Psychologists say that although we pass on legacies from generation to generation, we can also pass on trauma from past events.
We cannot change the past, but the past can change us for generations.
“To realize humanity’s ability to transform into the most vicious creatures on this Earth, we have that within us,” said Bill Kugelman, a Holocaust survivor.
Kugeleman is 98, but he vividly remembers his teenage life in Poland when the Nazis took him from his home and sentenced him to concentration camps. He used to smoke dried leaves to tame a raging hunger and went numb from beatings and fear. He believed he would never see freedom again.
“You weren’t reacting to things anymore. It’s like you’re beating the dead horse. That was it,” Kugelman said.
He says that even 80 years later, he cannot bring himself to give a full description of life and death in the concentration camps.
And for those closest to this kind of pain, it’s their story too – even if they haven’t experienced it.
Dr. Irit Felsen is a psychologist specializing in Holocaust trauma and knows this subject on a deeper level.
“Children of trauma survivors have experiential knowledge of their parents’ trauma from experiences they have never had,” Felsen said.
Both of her parents were Survivors, making her a 2G or 2nd Generation Survivor. She says children of survivors may react to their parents’ anxiety and depression.
“Being hyper-vigilant about all sorts of things all the time, being a little suspicious; suspicious illness, anxiety, and a tendency to have depressive experiences,” Felsen said.
It’s called “intergenerational trauma”, which means that a survivor has been so affected. Their descendants also struggle with the effects of a traumatic event.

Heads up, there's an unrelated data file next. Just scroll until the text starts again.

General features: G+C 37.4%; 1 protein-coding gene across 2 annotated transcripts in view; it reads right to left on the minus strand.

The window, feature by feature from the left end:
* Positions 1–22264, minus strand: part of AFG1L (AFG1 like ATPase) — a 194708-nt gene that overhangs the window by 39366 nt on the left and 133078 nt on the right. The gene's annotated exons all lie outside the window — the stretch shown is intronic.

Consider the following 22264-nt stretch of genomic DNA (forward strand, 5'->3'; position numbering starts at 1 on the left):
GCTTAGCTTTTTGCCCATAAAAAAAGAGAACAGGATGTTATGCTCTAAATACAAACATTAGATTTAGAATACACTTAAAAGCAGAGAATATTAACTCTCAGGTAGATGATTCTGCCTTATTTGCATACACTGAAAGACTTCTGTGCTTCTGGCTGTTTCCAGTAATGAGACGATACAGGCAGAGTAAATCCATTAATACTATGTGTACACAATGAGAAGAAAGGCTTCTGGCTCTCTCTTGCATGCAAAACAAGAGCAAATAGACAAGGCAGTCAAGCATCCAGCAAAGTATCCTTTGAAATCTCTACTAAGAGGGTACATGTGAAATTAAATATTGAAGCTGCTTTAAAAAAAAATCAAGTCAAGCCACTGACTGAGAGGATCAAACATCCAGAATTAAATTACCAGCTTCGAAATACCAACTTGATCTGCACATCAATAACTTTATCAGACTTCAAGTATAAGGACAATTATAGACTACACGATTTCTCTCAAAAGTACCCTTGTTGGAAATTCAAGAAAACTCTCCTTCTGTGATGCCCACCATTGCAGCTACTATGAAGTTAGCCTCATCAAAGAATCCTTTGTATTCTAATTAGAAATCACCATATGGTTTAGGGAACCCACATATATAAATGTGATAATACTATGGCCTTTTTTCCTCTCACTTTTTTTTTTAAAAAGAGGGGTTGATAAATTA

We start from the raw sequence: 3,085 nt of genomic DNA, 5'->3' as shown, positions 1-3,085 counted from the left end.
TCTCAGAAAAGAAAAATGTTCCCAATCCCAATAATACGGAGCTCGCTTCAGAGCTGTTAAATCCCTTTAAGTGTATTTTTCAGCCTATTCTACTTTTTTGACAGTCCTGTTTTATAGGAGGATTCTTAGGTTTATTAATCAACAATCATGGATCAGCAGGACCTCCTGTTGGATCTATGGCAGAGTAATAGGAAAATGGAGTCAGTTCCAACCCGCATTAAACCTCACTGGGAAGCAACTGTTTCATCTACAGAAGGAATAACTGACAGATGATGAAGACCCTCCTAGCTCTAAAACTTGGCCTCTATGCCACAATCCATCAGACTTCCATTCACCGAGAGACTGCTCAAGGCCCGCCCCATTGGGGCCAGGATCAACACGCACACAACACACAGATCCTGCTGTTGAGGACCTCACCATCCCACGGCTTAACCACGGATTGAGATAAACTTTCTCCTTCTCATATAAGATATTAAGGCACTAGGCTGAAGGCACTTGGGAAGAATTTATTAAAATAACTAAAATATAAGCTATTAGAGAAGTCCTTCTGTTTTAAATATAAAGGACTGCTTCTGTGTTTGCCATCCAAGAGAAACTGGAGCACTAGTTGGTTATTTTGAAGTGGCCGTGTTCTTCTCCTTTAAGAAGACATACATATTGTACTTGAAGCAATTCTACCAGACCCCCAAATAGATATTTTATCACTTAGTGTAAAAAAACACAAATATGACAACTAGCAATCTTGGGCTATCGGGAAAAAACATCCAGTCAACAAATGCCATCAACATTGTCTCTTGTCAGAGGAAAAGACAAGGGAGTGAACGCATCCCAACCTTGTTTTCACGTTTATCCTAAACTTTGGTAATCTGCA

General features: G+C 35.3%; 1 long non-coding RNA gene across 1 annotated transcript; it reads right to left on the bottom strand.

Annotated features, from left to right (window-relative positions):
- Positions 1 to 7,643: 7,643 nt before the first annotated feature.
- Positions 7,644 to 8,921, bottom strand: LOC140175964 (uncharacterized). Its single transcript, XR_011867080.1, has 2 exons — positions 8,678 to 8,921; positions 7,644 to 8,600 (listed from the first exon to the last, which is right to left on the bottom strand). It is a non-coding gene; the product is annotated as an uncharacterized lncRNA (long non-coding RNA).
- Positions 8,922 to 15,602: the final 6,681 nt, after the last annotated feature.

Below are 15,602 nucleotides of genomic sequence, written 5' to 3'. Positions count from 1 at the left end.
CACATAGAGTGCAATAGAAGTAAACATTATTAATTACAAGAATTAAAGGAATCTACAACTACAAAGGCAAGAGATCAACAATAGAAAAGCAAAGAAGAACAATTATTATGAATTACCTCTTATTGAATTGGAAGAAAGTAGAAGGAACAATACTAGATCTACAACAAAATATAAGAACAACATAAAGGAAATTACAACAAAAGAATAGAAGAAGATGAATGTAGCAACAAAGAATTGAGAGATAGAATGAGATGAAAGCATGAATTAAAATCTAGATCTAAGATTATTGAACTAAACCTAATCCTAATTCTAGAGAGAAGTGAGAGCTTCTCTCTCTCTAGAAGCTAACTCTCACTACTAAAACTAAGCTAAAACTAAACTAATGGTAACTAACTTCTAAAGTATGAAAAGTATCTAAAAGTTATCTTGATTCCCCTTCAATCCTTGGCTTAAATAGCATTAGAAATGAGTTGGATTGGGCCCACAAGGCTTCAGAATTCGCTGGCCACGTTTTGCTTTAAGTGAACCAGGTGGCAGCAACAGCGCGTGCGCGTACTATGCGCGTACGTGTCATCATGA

According to the American Psychological Association, people who experience intergenerational trauma may exhibit emotional or behavioral patterns similar to those of the survivor, such as: shame, increased anxiety, guilt, low self-esteem, and depression.
Even substance abuse and difficulty forming relationships with others and much more. Although intergenerational trauma was first identified in the children of Holocaust survivors, it is not culture-specific.
Take Brought Plenty, an Indigenous woman and boarding school survivor who says she remembers the times when US federal authorities forcibly took her from her grandparents and sent her to a boarding school designed to erase her language, her culture and beliefs. “She just grabbed my hair on one side, my braids, and just cut it off and threw it right at me, then went to the other side and cut it off,” Plenty said.
She was only six and a half and never saw her grandparents again.
Now, at 70, Plenty recalls how she was forced to forget her name, bathed in soap that smelled of laundry and suffered physical abuse from fellow students and staff.
She says her daughter Nellia Faradi is now bearing the consequences of that trauma.
“I can honestly say with my older kids, I never kissed them. I never kissed them. You know, I never told them I was proud of them,” Plenty said.